I've been using microspikes on my hiking boots and find that they aren't up to the challenge of hiking up snowy peaks. I use snowshoes but find some mountains would be better served by crampons and was wondering what type would be best for my hiking boots and how I would go about adjusting them.
Boots and Crampons have ratings that give you an idea of compatibility.
Boots are rated B0 (three season boots, or basically, bedroom slippers!) to B3 (rigid shell mountaineering boots), and crampons are rated C0 (flexible, strap-on) to C2 (rigid, typically step-in).
In theory, you shouldn't use a crampon with a higher number than your boot. But, more importantly, take your boots with you to the store, because (like boot fit depends on your foot), crampon fit depends on your boot. Fit is vital, as you really don't want one to fall off.
From UKC, see also:
I am not familiar with the rating system (B0-3, C0-2) mentioned in other answer, but the compatibility of boots and crampons boils down to two questions:
Do the boots have a welt/lip in the front and/or back?
This defines the choice of attachment system that is suitable.
Most hiking boots do not have any welts, so you need a crampon with basket type attachment in the front and back, that is secured mainly by straps.
If your boot has a welt in the back, you can choose crampons with a lever in the back. This is easier to attach and is more stable.
Technical mountaineering boots have welts both in front and in the back. In addition to the lever, the have a metal bracket in the front. This is very similar to hardboot snowboard/raceboard bindings. This is fastest to step in and most rigid.
Is the sole stiff enough?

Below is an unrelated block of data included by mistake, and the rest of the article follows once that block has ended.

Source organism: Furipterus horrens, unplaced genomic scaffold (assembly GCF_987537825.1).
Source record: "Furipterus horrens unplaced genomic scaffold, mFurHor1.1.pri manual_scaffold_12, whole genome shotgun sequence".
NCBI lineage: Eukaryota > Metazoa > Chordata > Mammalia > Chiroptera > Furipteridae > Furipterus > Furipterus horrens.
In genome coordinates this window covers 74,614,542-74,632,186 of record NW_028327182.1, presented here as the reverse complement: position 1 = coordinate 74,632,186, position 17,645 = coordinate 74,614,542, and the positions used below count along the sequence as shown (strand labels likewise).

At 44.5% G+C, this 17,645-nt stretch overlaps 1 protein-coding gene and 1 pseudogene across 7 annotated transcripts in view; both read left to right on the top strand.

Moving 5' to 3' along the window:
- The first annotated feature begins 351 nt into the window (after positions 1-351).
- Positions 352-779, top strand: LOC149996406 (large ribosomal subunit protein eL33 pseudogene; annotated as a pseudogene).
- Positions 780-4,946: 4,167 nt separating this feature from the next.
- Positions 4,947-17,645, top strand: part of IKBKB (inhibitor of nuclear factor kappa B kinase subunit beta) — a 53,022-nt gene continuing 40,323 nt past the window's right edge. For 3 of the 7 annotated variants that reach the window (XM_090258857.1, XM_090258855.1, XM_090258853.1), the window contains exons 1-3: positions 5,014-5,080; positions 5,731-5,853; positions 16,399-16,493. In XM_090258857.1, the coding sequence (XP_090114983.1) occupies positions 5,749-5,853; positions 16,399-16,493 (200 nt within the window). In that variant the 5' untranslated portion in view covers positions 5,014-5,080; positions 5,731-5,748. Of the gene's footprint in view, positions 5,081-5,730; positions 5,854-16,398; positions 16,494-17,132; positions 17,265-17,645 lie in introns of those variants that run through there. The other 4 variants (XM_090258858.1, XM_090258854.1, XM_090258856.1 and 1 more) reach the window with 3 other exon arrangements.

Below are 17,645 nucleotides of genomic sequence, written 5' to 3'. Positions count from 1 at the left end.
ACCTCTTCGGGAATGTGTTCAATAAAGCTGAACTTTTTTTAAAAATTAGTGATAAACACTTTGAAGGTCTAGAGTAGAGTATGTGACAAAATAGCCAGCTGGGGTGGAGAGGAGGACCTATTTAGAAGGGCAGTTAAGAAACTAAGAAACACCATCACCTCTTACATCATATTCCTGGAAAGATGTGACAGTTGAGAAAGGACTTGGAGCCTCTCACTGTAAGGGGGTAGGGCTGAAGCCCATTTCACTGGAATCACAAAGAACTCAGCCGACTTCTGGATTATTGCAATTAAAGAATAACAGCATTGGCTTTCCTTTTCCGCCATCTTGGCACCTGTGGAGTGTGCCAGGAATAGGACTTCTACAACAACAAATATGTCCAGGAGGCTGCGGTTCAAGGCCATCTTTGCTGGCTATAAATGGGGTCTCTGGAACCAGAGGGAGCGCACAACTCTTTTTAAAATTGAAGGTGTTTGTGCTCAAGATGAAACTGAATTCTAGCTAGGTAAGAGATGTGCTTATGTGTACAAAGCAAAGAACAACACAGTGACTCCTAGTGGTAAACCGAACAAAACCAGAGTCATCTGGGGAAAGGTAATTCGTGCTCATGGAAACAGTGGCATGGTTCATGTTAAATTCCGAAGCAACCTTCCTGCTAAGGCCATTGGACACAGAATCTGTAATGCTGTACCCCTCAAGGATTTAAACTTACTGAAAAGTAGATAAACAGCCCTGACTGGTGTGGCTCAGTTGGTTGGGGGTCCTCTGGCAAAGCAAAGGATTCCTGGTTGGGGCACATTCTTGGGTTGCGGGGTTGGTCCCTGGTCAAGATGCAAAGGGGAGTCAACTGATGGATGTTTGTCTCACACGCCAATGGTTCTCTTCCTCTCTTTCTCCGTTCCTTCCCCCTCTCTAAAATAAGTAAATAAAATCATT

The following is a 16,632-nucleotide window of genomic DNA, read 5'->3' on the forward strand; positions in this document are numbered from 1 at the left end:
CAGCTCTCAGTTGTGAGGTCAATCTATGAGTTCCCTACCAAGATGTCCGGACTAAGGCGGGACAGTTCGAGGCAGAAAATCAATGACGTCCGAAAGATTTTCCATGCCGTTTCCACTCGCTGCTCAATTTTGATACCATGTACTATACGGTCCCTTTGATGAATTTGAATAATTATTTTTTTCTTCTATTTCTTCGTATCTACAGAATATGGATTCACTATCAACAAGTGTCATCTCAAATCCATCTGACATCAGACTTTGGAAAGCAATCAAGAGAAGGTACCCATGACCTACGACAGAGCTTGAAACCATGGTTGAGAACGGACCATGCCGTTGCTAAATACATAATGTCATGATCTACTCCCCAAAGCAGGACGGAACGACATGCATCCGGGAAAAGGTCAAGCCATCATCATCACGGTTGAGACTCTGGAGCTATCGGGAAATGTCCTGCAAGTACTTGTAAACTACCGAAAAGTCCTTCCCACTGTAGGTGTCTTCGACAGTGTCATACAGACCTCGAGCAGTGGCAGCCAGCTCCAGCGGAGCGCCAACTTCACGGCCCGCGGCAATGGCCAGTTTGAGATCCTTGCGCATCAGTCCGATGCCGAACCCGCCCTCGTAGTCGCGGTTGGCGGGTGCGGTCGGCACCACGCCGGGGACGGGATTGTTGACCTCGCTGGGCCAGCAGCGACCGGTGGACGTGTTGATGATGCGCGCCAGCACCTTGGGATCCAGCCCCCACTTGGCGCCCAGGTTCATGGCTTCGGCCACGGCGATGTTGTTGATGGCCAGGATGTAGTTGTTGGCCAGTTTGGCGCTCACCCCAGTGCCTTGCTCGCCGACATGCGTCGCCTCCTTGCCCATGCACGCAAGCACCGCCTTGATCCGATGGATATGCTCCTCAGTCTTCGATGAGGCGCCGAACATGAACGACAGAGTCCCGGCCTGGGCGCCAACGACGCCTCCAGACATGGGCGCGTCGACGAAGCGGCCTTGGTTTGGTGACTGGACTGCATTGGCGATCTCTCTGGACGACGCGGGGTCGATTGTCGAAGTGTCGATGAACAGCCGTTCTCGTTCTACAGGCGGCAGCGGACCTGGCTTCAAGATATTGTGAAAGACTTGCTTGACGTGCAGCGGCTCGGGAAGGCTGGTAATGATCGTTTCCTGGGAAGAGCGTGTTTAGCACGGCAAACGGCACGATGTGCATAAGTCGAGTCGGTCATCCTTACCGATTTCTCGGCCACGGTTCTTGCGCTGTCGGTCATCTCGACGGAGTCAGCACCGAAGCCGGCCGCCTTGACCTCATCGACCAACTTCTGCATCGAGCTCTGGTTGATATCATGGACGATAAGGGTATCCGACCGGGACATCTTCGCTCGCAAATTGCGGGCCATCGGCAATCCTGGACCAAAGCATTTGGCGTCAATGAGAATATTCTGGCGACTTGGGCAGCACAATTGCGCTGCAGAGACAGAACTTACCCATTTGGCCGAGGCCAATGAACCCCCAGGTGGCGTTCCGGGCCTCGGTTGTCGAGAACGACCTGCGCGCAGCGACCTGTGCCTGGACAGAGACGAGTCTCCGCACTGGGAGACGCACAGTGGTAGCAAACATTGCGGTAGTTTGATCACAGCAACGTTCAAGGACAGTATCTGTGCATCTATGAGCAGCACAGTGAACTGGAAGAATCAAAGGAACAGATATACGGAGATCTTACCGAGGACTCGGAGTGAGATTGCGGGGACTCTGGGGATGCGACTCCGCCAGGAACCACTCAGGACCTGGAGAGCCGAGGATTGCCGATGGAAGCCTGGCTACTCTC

If your sole has welts it is designed for use with crampons, so no problem here. Hiking shoes with very soft sole (trekking shoes) can be problematic. There is unfortunately no clear criterion when a sole is too soft. So in this case I highly recommend to test at a specialized dealer whether it works.
Standard are steel crampons as they are stable and durable. So if you do anything technical or will have sections on rock to cross with crampons on, this is the way to go. For use only on glaciers/snow aluminum crampons are a valid alternative, as they are quite a bit lighter. They just wear out quickly on rock, but for snow/ice only use they are fine.
Standard front points are horizontal. If you do not know what to choose, go with these. Vertical front points are for ice climbing, dry tooling and mixed/technical mountaineering. These are mostly also more rigid and heavy, so not a good choice for snow hiking.
Very import is that your crampons have some kind of antibott feature. This is usually a plastic piece on the bottom of the crampons. It reduces the chance of snow getting stuck under your crampons. Especially in warmer/humid conditions, without antibott your crampons become useless quickly (i.e. even more slippery than without) due to the accumulated snow underneath (plus it is a lot of weight to lift).
Total amount of points
This is really no big concern unless you go technical, so look at weight and price instead.
In order of appearance:
Some crampons have a heel lever that clamps down on the sole at the heel of the boot. These are more stable, but they don't always fit things like rubber boots.
Steel crampons will stay sharp, but weigh more than aluminum crampons.
If you buy them online, make sure you can return them if they won't work with your boots. Probably it will be no problem with hiking boots, though, because they're pretty universal. Crampons are generally tightened with straps that pull on wires or metal pieces that hold the crampon on the boot.
If you plan to use them in warmer snow, you might want to consider anti-balling or anti-ice plates. These are plastic pieces that go under the crampon to keep snow from building up on the bottom.